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As general the required fields would be marked with an asterisk (*). Here comes the dilemma: There are some fields in the form which are required, but as a group(e.g 3.a/3.b/3.c). It's unnecessary to fill out all of them, is there any solution to express the meaning of 'at least one, but not limited?'. enter image description here

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    I would recommend something like my answer here: ux.stackexchange.com/a/84730/62535 just omit the "choose one" and perhaps write "choose at least one" – DasBeasto Oct 13 '15 at 12:11
  • As you already pointed out the asterisk next to the answers causes issues. Have you considered putting it next to the question? This would indicate that the user has to fill in something. Add a hint that multiple answers are possible. – John Sample Oct 13 '15 at 12:42
  • Are labels 3.a, 3.b and 3.c the same? For example are they for phone numbers or are they inconsistent? – Boris Delormas Oct 13 '15 at 13:03
  • Do you need to distinguish which of 3a, 3b or 3c were entered? Also, what's wrong with just saying "at least one"? "At least one" implies "not limited to 1", and I think most people know this. – R. Barzell Oct 14 '15 at 1:27
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Rather than presenting all three options at once, I'd suggest using a combination of a dropdown instead of a static label to choose which of the options (3a, 3b, or 3c) the user wishes to enter into the text input and, if the user is allowed to enter more than one option in the group, an 'add another' button that opens up another set of dropdown/text input fields for the user to add their second, third, fourth, etc.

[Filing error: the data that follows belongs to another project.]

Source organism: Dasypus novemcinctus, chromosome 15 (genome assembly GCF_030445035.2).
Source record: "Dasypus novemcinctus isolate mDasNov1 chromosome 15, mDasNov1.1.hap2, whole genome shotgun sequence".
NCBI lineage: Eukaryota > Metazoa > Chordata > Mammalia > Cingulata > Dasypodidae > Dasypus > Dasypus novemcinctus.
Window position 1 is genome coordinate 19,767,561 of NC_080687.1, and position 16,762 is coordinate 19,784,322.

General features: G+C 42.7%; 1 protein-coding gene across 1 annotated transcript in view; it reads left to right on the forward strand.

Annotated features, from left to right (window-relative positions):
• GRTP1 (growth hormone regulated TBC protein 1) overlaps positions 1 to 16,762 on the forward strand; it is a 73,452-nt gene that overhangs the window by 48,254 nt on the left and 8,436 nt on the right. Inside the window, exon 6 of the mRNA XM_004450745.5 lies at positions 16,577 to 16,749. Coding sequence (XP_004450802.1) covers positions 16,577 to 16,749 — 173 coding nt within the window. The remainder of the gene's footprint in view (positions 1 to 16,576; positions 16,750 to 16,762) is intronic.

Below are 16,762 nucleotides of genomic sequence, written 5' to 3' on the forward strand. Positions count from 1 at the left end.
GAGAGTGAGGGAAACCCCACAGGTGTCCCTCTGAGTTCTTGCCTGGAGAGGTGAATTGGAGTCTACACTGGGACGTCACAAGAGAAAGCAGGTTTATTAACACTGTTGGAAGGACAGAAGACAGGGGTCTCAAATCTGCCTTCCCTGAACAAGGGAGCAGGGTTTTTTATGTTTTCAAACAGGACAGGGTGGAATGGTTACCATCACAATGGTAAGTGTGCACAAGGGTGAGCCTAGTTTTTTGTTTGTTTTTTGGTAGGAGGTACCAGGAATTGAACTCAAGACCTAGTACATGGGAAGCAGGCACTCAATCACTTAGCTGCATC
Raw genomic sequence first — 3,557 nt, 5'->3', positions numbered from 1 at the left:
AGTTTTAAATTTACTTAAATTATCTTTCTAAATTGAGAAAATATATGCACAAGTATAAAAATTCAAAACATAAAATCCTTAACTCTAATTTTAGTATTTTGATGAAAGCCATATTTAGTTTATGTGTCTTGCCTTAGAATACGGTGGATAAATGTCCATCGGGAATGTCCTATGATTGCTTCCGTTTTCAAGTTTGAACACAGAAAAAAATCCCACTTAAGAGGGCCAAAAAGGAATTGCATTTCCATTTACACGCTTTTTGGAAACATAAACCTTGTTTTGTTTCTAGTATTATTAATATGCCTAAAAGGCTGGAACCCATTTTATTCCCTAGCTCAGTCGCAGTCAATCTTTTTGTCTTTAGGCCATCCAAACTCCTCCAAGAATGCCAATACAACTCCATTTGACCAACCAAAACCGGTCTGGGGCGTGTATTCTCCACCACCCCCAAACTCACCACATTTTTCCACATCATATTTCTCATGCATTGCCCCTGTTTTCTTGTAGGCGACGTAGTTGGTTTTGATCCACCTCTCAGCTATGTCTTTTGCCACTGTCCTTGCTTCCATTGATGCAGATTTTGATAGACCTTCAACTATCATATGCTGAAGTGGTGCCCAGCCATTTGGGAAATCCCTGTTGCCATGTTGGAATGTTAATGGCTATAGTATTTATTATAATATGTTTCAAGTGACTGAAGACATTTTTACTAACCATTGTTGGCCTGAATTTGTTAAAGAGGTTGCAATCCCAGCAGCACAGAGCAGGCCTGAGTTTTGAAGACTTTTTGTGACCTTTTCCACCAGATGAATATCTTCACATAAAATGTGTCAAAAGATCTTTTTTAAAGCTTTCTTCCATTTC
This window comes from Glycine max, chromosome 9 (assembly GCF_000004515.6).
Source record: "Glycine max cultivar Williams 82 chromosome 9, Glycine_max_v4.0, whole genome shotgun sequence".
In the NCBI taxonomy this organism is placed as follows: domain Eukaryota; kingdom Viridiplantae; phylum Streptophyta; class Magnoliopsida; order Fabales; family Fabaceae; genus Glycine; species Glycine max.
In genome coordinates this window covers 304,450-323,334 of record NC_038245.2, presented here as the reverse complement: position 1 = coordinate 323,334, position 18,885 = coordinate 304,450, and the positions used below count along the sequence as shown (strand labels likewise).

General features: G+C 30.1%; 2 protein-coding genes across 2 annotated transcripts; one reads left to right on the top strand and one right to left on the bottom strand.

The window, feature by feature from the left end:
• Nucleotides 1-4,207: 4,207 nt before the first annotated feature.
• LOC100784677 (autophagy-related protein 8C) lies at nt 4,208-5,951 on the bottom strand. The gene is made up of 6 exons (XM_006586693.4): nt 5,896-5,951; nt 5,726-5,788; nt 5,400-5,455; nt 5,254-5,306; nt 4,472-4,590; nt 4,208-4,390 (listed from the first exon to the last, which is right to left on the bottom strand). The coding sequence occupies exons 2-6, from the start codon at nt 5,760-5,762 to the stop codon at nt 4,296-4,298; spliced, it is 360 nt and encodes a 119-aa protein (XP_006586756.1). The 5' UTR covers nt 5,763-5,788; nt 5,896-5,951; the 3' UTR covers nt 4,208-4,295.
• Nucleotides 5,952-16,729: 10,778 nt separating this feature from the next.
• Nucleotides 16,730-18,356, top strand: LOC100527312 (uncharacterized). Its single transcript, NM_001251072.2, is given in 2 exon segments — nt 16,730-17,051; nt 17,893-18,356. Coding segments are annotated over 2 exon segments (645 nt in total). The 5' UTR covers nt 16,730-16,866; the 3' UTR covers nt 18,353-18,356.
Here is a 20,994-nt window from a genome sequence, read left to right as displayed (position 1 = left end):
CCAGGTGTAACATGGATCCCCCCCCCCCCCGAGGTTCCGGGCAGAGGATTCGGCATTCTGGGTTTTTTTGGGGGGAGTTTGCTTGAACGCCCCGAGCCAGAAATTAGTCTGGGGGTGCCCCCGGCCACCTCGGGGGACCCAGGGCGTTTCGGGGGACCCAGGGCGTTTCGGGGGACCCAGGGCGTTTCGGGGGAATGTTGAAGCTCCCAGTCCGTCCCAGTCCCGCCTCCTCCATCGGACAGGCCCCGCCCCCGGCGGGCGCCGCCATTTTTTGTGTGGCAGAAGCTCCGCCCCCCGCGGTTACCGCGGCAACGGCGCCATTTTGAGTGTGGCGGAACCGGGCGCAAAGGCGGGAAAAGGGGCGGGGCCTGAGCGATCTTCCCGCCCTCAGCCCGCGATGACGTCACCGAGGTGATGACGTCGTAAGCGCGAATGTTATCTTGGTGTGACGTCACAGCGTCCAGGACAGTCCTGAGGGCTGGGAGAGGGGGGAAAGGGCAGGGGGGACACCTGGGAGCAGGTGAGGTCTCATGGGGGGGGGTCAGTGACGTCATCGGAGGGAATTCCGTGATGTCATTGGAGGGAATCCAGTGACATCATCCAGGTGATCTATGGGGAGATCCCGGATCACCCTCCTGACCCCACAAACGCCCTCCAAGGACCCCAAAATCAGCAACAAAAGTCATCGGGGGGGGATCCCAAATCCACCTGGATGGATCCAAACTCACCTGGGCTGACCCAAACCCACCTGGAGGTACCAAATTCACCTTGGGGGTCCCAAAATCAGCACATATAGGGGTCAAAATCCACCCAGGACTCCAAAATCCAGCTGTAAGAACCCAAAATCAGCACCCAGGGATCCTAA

• While that is a plausible fix it doesn't seem like the best UX. The normal 2 step solution of filling out a field (click + type) turns into 4, (open dropdown, click choice, click field, type) plus an extra click for a subsequent fields (5 clicks) because of the 'add another'. Not to mention the development that'd go into removing the already used fields from the subsequent dropdowns choices. – DasBeasto Oct 13 '15 at 15:24
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    Good UX isn't always about the number of clicks an operation takes - In this case it's a trade off between the number of clicks and the user's understanding of the form - Even so, if the user doesn't understand that they only need to fill in one of the three options then it would become a six-click operation. Whatever the solution turns out to be is should definitely NOT be based on the amount of development required to implement it - that's not the users problem so it shouldn't factor into the decision of "what's best for the user" – Andrew Martin Oct 13 '15 at 15:33
  • Should be asking, what's the typical use case? Is most people going to be adding 1 item, or several items? If it's usually just 1, then extra clicks doesn't even become a factor for consideration. – nightning Oct 15 '15 at 19:27
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I think something like this needs to be spelled out in common language.

mockup

download bmml source – Wireframes created with Balsamiq Mockups

I realize there's a certain clumsiness to this, seems wordy, but often there's no good alternative to natural language instructions.

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Please have a look at the image below:

enter image description here

Kindly comment if any query or suggestion.

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